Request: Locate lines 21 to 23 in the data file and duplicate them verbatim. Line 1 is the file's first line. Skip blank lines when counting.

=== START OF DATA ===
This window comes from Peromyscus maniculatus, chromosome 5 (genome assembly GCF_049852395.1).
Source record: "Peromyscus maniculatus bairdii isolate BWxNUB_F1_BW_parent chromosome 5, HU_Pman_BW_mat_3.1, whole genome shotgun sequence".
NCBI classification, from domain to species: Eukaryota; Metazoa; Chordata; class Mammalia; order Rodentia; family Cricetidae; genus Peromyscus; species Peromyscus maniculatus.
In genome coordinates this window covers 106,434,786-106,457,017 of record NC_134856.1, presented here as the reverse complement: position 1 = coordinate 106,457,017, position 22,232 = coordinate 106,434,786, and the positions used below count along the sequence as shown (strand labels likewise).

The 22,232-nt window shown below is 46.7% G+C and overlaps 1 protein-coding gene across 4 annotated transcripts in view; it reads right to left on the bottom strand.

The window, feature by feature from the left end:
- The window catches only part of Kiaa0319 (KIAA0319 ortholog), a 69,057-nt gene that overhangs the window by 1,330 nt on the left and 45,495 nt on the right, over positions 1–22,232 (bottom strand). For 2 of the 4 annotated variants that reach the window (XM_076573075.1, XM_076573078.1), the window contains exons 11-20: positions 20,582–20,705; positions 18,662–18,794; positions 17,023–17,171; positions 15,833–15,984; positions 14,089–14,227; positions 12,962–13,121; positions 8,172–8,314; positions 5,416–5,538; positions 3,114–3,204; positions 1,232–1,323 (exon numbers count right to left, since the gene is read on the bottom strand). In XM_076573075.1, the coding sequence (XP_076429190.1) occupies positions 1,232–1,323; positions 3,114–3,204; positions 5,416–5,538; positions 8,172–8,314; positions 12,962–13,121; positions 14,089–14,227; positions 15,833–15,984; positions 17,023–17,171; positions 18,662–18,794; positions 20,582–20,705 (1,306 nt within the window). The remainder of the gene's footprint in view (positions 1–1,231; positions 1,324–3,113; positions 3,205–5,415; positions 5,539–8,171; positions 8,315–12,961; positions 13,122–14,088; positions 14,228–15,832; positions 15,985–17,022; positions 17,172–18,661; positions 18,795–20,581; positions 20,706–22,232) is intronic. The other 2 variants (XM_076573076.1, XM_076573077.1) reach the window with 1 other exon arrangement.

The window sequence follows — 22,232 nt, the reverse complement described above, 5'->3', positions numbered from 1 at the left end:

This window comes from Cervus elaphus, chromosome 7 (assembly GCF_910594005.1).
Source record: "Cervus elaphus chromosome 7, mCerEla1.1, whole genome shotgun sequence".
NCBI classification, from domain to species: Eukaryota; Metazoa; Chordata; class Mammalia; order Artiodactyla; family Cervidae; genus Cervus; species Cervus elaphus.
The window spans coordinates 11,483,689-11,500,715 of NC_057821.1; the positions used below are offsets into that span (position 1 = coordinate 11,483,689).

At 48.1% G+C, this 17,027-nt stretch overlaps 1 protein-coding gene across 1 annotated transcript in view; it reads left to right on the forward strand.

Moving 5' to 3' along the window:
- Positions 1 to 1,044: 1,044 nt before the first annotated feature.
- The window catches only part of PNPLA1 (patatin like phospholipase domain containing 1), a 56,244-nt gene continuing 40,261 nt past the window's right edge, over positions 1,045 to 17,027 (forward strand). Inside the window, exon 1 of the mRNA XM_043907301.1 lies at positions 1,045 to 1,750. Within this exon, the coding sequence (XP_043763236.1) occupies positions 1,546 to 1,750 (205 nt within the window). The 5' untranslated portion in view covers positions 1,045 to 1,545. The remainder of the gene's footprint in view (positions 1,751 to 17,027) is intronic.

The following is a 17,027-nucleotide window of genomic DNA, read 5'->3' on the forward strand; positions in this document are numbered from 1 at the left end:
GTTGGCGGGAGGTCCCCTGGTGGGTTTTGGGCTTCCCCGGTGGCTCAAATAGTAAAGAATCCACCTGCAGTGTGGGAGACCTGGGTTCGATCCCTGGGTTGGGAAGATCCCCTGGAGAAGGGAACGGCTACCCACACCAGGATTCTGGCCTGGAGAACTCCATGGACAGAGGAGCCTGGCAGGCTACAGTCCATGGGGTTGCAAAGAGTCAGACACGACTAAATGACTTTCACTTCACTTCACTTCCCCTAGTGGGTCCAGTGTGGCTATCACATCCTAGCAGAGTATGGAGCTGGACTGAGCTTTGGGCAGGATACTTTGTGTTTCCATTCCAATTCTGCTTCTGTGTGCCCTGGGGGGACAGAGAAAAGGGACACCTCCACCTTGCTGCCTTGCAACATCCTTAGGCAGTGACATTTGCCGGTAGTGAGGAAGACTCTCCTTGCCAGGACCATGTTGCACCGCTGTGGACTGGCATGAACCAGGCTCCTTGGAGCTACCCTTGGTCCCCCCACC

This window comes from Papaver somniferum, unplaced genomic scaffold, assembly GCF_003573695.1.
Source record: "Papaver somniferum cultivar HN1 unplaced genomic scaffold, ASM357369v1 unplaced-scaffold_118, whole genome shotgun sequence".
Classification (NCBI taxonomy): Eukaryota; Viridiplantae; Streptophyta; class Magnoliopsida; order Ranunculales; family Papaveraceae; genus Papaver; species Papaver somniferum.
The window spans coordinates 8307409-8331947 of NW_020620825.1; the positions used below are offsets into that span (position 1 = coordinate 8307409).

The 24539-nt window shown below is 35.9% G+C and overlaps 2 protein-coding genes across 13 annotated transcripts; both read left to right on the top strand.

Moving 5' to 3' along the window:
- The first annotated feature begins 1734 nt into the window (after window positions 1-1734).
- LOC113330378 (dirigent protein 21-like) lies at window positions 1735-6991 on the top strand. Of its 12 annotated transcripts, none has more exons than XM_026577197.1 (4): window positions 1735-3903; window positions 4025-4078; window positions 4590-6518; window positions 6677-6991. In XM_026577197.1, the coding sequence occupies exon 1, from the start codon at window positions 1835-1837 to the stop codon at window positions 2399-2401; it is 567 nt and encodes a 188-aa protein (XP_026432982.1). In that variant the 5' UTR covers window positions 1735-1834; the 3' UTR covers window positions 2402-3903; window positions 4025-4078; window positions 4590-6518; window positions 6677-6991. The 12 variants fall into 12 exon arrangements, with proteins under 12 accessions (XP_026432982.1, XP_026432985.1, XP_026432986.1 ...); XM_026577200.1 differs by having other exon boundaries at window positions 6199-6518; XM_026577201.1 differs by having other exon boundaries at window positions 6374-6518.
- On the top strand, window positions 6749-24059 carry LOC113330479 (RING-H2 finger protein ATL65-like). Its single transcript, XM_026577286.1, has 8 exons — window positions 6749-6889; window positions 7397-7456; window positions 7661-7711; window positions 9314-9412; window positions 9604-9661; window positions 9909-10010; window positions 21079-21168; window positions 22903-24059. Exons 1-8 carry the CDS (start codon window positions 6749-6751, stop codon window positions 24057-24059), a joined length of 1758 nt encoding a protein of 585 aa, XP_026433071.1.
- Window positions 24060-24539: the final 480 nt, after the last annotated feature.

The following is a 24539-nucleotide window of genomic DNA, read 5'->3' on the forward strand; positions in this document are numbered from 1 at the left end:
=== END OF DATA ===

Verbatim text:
Classification (NCBI taxonomy): Eukaryota; Viridiplantae; Streptophyta; class Magnoliopsida; order Ranunculales; family Papaveraceae; genus Papaver; species Papaver somniferum.
The window spans coordinates 8307409-8331947 of NW_020620825.1; the positions used below are offsets into that span (position 1 = coordinate 8307409).

The 24539-nt window shown below is 35.9% G+C and overlaps 2 protein-coding genes across 13 annotated transcripts; both read left to right on the top strand.